Presidential race

For Trump, less education is more


Please don’t blame school teachers for the blustery rise and, so far, staying power of Donald Trump at the top of the Republican presidential sweepstakes. But there may be a connection between Trump’s popularity and the education – or, more specifically, the lack thereof – of many of his supporters.

Trump, the billionaire real estate mogul and reality TV star, draws most of his support, according to the Washington Post story linked below, from Republicans, primarily white, with lower levels of education.


Trump has led the charge among Republican presidential candidates against immigration and immigrants, beginning with his allegation about “rapists” coming over the border from Mexico to his latest outrageous – and unconstitutional – declaration that the U.S. border be closed to all Muslims.

As the Post noted: “Trump has certainly distinguished himself as the candidate willing to express outrage and horror about the nation’s immigration challenges. He has also espoused a range of demonstrably false, unproven and outright conspiratorial ideas about immigration.”

And, who feels the most threatened by immigration? They are the Americans at the bottom of the job ladder – the uneducated and the under-educated – who fear the job competition from immigrants the most intensely.

That’s because, the Post points out, many immigrant workers arrive in the United States with limited educations and are competing for the same manual labor, service and other low-paid jobs as Americans with limited education and job skills. Even some of the more-educated, professionally trained immigrants have to settle for low-paying jobs because they can’t afford the additional training and testing that their professions may require in the U.S.

Not all Americans of limited education support Trump. Many do not. But obviously there are enough of them who consider themselves Republicans to make a difference so far in GOP polling.

Trump’s simpleton rhetoric — “bomb the —-“ out of America’s enemies – also appeals to less-educated people unable – or unwilling – to comprehend the complexities of the challenges that will face the next president of the United States.


Needing an education in education


Ben Carson was a brilliant neurosurgeon. But as a presidential candidate he has indicated an acute need for more education, including but not limited to more education in ancient Egyptian history and an education in education itself, specifically the importance of public schools.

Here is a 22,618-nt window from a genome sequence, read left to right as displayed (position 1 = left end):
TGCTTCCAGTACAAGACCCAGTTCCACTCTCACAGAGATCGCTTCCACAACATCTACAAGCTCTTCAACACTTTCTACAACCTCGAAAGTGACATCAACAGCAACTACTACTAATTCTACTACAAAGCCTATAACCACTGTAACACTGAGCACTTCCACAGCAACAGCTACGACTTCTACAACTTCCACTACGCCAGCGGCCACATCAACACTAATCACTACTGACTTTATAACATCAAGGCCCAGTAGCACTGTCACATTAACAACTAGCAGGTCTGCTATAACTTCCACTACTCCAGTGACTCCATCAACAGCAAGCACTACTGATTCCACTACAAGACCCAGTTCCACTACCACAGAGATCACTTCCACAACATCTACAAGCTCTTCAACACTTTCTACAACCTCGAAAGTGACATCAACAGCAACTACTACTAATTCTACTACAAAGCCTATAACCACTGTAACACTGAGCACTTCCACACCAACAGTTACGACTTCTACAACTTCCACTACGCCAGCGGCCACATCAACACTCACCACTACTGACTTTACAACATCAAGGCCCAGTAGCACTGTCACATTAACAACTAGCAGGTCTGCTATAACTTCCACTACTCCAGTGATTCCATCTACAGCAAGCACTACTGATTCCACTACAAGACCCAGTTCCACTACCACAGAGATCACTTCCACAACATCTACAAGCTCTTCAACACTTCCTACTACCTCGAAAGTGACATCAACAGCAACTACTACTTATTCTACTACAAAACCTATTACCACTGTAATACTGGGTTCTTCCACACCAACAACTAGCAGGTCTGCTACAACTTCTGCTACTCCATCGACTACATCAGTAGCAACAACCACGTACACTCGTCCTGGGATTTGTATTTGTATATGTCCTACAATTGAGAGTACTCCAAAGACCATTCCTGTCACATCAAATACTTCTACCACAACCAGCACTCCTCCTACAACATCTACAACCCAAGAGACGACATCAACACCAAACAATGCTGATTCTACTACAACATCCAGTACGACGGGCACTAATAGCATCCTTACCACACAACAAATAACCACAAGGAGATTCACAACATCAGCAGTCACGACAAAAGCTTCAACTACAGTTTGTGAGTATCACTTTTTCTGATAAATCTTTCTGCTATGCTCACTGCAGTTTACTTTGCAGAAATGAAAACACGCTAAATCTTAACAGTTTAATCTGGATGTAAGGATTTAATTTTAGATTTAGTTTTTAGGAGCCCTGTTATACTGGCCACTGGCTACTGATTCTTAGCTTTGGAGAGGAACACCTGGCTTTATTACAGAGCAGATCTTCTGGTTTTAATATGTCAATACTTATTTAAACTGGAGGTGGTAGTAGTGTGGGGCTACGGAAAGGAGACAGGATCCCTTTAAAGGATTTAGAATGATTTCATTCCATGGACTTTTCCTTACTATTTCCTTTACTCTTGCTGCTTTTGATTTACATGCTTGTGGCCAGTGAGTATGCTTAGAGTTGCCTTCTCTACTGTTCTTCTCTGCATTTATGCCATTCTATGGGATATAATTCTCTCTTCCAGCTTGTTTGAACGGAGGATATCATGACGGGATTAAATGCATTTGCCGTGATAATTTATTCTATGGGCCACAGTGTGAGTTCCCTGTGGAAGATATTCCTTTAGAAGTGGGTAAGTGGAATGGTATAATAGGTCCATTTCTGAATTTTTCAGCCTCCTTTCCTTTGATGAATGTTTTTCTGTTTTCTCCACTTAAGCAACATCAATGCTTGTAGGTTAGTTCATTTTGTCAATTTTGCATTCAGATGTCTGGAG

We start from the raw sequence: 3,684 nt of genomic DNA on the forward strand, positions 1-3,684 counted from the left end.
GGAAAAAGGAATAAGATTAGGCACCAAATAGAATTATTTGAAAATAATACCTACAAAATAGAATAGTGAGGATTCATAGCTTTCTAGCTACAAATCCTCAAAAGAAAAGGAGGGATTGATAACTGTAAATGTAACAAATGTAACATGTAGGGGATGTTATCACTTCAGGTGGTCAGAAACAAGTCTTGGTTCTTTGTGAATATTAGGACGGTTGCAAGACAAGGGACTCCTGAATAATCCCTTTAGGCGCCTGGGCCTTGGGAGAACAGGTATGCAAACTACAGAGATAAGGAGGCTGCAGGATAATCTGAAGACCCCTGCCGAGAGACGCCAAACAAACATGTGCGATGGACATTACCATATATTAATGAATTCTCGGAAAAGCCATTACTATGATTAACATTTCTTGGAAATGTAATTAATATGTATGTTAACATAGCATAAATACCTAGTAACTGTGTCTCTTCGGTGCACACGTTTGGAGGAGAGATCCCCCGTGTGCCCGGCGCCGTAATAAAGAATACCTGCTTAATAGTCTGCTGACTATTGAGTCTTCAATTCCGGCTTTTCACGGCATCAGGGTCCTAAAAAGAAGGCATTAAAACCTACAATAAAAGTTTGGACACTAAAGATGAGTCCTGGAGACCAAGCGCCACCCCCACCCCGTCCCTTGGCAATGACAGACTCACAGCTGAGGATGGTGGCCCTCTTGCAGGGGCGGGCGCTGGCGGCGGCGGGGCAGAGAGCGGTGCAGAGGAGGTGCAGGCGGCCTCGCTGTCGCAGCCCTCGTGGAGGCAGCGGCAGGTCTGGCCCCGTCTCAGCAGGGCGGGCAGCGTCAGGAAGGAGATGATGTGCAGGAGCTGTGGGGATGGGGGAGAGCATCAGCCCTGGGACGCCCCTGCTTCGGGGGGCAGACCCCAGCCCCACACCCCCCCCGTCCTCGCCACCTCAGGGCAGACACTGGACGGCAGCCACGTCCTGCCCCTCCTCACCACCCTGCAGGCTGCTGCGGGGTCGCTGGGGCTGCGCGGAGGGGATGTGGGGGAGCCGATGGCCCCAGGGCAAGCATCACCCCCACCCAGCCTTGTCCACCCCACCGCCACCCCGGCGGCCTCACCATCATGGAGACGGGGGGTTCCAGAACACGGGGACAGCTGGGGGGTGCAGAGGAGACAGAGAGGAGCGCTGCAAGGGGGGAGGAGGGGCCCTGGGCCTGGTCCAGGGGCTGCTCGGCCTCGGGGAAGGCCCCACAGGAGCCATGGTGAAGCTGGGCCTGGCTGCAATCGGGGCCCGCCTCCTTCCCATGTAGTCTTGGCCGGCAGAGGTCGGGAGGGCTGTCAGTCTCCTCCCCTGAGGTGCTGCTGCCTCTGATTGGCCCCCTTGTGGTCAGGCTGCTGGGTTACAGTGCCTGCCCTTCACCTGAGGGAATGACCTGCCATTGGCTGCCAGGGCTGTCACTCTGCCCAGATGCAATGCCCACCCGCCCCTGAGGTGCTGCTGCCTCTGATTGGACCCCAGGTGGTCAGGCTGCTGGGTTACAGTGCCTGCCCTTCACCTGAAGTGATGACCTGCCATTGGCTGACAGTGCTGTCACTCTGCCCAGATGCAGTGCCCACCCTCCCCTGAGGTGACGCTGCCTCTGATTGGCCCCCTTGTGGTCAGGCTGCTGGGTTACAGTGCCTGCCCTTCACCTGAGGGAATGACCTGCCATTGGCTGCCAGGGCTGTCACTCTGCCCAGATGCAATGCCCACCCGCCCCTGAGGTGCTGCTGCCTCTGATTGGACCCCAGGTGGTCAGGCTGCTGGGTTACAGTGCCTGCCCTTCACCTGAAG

While they were in Milwaukee for the Republican debate earlier this week, Carson and Sen. Marco Rubio sat down for separate interviews with public school-basher Campbell Brown, a former TV newswoman who now heads “The Seventy Four,” an online “news” organization dedicated to expanding charter schools and privatization and blaming teachers unions for most of the world’s problems. That is not exactly how Brown characterizes the organization, but that is certainly the reputation it has earned.

In his interview, Carson endorsed vouchers for low-income kids and rated various education options.

“We know that the very best education is home school,” he said. “The next is private school. The next is charter schools, and the last is public schools. If we want to change that dynamic, we have to offer some real competition to the public schools.”

That makes about as much sense as Carson’s much-publicized historical “insight” that the biblical Joseph had the Egyptian pyramids built to store grain.

Granted, the public schools that Carson attended in Detroit had serious deficiencies, and he had a strong mother who helped inspire him to succeed. But whether Carson admits it or not, the vast majority of children in this country – particularly in depressed, low-income neighborhoods – are going to be educated in traditional public schools, if they are educated at all. And, the last thing those kids need is to see their neighborhood schools get slammed with more budget cuts so that a handful of children can get tax-paid vouchers to attend private school.

In his interview, meanwhile, Rubio said Democratic presidential frontrunner Hillary Clinton was “fully owned by teachers unions,” which he portrayed as evil “special interests.”

Members of teacher unions are working every day to deliver a quality education to all their students and advance educational opportunities for every child. Their interest is universal, and their success is crucial to our country’s future – regardless of who the next president is.





What philosophers and welders have in common


One issue the Republican candidates haven’t spent much time discussing during their four televised debates is education, and that’s probably a good thing. I mean, the president of the United States has only a limited amount of responsiblity over public education, and the last two presidents have wasted much of that responsbility by promoting a wasteful, counterproductive testing regime.